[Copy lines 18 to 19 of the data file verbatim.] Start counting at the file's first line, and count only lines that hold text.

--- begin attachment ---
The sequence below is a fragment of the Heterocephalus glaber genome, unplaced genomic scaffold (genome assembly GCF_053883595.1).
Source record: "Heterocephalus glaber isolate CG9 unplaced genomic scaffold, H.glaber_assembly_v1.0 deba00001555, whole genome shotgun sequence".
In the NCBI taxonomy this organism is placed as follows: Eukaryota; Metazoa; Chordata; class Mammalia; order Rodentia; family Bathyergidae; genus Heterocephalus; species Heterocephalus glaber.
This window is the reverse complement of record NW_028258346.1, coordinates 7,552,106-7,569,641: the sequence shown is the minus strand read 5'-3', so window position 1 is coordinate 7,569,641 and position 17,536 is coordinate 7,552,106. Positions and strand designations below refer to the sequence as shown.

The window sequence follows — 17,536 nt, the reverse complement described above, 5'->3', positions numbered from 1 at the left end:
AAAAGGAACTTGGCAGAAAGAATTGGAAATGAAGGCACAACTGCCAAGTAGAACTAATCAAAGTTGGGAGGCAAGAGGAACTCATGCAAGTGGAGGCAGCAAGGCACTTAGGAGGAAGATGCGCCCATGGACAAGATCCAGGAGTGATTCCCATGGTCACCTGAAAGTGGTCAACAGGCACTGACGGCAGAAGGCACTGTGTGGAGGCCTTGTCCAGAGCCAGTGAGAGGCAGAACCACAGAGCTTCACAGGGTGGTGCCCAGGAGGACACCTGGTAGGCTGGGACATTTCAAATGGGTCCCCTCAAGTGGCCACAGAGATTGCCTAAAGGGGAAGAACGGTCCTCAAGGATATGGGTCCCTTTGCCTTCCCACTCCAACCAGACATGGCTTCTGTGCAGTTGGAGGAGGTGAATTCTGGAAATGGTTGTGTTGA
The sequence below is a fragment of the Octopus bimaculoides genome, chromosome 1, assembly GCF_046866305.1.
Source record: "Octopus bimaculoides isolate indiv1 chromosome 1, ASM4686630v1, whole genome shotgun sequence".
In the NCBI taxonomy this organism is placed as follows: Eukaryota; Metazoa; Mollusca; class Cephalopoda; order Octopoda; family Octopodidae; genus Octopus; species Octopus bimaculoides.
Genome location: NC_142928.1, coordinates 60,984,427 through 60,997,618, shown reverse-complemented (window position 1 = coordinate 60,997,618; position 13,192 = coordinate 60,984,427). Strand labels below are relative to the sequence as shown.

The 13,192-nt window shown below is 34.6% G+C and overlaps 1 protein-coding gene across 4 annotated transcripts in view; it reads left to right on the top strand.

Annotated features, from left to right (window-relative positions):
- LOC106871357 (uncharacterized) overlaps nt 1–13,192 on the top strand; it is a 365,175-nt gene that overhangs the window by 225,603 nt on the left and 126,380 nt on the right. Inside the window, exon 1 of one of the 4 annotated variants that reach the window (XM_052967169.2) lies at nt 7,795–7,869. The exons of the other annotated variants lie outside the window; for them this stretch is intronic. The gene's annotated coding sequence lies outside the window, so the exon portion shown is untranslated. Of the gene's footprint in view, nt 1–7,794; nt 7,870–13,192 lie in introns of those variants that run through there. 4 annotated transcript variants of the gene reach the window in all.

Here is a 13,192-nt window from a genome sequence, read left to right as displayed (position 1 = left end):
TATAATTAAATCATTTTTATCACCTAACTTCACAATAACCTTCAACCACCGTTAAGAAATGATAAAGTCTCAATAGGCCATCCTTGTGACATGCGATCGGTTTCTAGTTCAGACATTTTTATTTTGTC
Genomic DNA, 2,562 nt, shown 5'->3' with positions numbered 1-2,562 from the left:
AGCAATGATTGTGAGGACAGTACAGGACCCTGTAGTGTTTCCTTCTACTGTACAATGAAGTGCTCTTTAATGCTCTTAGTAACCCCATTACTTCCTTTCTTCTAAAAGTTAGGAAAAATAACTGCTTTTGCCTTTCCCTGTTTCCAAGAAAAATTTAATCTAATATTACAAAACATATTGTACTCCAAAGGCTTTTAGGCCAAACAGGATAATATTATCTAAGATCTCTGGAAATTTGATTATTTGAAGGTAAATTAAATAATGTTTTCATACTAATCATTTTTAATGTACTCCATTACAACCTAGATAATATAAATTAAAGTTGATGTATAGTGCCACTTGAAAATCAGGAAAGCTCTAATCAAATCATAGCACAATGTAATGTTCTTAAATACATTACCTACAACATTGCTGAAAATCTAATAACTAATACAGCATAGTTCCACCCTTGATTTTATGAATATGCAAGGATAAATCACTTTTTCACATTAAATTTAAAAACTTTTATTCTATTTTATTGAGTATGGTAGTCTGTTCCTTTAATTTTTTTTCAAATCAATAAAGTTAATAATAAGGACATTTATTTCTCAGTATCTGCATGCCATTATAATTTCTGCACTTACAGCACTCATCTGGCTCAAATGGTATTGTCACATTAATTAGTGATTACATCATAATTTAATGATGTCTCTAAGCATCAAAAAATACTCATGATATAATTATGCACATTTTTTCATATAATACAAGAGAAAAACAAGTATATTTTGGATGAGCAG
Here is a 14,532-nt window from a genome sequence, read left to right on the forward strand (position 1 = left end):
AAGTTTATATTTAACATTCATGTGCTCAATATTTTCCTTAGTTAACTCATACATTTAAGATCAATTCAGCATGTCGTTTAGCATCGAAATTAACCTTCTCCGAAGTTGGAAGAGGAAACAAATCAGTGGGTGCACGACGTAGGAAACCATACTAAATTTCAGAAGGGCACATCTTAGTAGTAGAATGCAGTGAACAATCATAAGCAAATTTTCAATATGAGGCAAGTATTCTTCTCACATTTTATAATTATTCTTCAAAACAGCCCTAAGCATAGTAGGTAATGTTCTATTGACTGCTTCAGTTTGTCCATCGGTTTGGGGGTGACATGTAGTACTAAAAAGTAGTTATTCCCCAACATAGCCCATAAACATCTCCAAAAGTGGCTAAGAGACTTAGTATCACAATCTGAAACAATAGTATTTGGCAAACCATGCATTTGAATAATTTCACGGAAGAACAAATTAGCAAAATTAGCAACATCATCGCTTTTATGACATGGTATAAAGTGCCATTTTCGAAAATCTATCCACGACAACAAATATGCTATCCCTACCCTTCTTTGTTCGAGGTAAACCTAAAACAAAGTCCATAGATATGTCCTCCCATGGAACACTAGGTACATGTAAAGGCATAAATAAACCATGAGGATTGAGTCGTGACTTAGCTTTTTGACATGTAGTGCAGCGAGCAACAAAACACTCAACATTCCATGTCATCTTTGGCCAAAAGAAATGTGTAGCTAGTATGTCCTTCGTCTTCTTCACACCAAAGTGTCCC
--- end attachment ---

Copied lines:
Here is a 14,532-nt window from a genome sequence, read left to right on the forward strand (position 1 = left end):
AAGTTTATATTTAACATTCATGTGCTCAATATTTTCCTTAGTTAACTCATACATTTAAGATCAATTCAGCATGTCGTTTAGCATCGAAATTAACCTTCTCCGAAGTTGGAAGAGGAAACAAATCAGTGGGTGCACGACGTAGGAAACCATACTAAATTTCAGAAGGGCACATCTTAGTAGTAGAATGCAGTGAACAATCATAAGCAAATTTTCAATATGAGGCAAGTATTCTTCTCACATTTTATAATTATTCTTCAAAACAGCCCTAAGCATAGTAGGTAATGTTCTATTGACTGCTTCAGTTTGTCCATCGGTTTGGGGGTGACATGTAGTACTAAAAAGTAGTTATTCCCCAACATAGCCCATAAACATCTCCAAAAGTGGCTAAGAGACTTAGTATCACAATCTGAAACAATAGTATTTGGCAAACCATGCATTTGAATAATTTCACGGAAGAACAAATTAGCAAAATTAGCAACATCATCGCTTTTATGACATGGTATAAAGTGCCATTTTCGAAAATCTATCCACGACAACAAATATGCTATCCCTACCCTTCTTTGTTCGAGGTAAACCTAAAACAAAGTCCATAGATATGTCCTCCCATGGAACACTAGGTACATGTAAAGGCATAAATAAACCATGAGGATTGAGTCGTGACTTAGCTTTTTGACATGTAGTGCAGCGAGCAACAAAACACTCAACATTCCATGTCATCTTTGGCCAAAAGAAATGTGTAGCTAGTATGTCCTTCGTCTTCTTCACACCAAAGTGTCCC